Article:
Note on Subwoofer

Note on building subwoofers for light aircraft simulation sound system

One side of my flightsim table top rests on my home-build subwoofer. It measures 750mm high x 600mm deep x 260mm wide. Material is 20mm particle board. The speaker is a 8 inch woofer that I bought in a Taiwan electronics shop for USD 30,-.

From acoustics point of view, it makes sense to make the box big. Speaker characteristics together with inner box volume determine the low frequency roll-off point. Too small box volume will limit the low frequency range. For nice deep engine rumble, low frequencies down to 30Hz give great realism. Most multimedia speakers roll-off around 100 – 120 Hz, and the so called "Subwoofers" sold with small PC audio systems may go down to 70Hz or so (if you are lucky), adding lots of distortion along the way. Keep in mind that the difference between 30Hz and 70 Hz is not trivial.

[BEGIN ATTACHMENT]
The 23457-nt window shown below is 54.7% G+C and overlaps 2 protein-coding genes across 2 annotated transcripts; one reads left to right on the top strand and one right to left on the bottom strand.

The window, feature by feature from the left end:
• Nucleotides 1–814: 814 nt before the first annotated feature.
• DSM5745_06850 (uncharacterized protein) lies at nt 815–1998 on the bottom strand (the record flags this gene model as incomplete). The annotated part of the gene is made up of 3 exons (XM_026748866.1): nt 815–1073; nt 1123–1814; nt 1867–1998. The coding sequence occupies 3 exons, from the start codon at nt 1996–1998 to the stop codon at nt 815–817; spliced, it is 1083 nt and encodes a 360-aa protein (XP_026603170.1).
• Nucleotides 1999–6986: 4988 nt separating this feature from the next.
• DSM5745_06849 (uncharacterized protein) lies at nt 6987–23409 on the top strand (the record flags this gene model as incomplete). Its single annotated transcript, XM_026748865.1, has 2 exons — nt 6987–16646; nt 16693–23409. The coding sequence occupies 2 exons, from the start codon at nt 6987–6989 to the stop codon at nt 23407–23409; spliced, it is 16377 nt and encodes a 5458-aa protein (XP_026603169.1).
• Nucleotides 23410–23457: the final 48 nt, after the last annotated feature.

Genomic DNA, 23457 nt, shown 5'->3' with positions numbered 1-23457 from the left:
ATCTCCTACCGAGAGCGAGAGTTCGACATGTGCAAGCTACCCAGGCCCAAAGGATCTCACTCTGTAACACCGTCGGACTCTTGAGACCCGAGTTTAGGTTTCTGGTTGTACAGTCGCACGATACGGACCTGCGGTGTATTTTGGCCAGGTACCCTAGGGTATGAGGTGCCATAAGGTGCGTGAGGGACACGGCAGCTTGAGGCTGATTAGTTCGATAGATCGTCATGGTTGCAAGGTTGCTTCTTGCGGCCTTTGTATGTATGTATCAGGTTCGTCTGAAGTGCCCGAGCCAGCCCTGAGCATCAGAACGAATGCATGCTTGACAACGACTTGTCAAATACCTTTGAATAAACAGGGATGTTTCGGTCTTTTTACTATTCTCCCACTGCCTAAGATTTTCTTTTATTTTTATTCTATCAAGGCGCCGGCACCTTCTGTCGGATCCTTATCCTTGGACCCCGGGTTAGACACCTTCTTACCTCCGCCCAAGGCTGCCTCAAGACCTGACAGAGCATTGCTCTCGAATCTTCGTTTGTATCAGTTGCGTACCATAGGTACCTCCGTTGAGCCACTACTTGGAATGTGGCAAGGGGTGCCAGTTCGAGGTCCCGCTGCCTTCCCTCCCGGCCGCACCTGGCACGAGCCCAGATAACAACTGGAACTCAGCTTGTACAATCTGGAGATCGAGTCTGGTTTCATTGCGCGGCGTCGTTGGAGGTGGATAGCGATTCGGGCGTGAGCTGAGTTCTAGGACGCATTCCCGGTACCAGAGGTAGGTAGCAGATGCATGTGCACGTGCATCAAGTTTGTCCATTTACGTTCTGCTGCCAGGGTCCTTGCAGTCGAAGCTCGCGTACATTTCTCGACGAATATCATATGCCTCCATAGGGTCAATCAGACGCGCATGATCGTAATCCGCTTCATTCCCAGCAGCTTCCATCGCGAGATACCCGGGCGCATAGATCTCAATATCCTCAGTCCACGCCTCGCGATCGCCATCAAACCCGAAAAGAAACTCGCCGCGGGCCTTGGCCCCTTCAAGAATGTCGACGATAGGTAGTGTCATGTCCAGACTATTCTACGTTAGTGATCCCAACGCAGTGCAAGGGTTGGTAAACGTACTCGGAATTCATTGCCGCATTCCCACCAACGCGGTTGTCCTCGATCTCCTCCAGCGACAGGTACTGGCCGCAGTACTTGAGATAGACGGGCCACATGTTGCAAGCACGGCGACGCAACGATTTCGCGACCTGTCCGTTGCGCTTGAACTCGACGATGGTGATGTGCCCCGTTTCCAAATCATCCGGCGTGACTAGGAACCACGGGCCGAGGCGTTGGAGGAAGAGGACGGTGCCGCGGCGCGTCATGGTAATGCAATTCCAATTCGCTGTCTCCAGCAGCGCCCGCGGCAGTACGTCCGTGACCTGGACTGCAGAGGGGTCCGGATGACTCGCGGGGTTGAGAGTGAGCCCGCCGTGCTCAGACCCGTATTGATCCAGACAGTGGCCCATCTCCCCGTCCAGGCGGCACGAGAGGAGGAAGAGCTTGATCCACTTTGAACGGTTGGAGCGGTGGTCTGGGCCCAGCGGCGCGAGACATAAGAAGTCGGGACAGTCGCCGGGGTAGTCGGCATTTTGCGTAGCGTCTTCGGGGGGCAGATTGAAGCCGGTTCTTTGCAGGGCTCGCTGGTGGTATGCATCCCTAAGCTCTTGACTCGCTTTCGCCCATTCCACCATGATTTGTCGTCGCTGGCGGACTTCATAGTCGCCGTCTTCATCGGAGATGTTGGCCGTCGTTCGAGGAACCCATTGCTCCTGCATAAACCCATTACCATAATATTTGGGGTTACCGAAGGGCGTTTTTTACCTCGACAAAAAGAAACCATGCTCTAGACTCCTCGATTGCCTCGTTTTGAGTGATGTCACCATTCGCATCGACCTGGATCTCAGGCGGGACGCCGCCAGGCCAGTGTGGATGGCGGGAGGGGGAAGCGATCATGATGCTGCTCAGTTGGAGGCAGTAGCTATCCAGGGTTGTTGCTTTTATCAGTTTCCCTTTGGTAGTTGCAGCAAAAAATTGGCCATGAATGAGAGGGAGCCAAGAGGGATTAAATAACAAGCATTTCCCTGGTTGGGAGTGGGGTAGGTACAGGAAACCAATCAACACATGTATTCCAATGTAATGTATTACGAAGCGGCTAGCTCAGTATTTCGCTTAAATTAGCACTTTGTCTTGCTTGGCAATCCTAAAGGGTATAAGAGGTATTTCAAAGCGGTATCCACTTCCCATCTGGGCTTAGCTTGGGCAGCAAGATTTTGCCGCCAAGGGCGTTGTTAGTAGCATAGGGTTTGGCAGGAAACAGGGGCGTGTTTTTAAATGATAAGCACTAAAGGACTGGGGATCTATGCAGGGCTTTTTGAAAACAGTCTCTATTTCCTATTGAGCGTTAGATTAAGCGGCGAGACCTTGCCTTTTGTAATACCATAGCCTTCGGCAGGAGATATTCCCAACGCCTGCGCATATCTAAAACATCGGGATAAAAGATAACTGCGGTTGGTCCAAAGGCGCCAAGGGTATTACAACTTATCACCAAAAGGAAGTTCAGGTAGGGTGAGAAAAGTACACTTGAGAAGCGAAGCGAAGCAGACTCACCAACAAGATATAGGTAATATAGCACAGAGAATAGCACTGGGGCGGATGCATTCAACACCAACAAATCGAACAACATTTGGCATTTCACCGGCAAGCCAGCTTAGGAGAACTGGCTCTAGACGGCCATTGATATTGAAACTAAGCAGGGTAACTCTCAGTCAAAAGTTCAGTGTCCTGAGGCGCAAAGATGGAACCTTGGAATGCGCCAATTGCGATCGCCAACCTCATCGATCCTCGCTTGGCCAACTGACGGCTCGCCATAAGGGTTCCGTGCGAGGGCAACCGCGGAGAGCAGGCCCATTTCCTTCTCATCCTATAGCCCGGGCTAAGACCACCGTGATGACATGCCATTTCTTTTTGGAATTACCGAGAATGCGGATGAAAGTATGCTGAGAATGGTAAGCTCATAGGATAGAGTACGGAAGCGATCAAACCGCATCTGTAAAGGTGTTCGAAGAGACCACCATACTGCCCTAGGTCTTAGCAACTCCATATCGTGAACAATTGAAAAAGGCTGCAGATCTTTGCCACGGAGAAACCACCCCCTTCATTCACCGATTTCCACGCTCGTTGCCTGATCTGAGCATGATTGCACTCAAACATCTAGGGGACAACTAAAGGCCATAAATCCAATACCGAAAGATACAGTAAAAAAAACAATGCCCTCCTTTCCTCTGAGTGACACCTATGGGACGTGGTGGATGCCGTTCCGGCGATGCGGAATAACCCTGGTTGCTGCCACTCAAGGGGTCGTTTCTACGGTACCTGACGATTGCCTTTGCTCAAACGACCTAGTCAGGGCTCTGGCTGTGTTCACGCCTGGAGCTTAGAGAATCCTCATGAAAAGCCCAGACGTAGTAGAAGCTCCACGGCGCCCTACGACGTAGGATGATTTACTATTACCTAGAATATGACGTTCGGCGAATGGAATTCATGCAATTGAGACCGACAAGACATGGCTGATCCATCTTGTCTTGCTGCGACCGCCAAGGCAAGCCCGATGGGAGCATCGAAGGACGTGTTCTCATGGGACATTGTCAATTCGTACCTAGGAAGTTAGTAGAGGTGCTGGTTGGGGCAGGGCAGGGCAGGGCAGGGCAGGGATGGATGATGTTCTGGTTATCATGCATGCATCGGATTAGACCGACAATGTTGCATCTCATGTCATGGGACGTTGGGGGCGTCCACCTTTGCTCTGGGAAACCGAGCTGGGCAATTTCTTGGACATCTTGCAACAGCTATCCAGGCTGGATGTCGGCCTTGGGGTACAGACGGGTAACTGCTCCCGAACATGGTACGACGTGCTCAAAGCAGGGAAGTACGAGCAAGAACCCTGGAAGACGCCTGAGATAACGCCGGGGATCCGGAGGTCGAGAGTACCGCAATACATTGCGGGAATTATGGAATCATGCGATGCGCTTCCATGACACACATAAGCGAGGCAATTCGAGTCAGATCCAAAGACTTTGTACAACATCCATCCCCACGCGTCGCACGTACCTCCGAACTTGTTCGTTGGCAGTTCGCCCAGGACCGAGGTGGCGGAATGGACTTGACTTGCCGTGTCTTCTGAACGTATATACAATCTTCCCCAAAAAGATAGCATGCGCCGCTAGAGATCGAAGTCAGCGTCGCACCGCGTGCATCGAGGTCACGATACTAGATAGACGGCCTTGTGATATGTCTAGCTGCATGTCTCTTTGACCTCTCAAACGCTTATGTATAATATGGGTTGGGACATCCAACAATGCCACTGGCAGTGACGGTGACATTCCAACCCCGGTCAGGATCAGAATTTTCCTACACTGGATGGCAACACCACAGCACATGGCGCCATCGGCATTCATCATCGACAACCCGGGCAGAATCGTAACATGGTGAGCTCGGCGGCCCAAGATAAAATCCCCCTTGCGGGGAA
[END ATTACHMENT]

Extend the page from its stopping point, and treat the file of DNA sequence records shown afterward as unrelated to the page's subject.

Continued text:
A reasonable quality 6" - 8" speaker in a large (100 liter or more), heavy box with 15W power input will outperform any MM subwoofer, unless they are of comparable size.

When buying subwoofer speakers, it is hard to get any speaker spec except for power and impedance. If you are able to find more spec details, check for low self resonance frequency (around 25Hz) and low Qts (around 0.45). Power handling is normally not a problem, as 20W (RMS) already gives plenty sound from a large speaker + box combination and will match the sound from the L/R speakers.

My box reaches 35Hz, and the sound pressure in the room makes the windows rattle. I used a completely sealed (really airtight) box construction.

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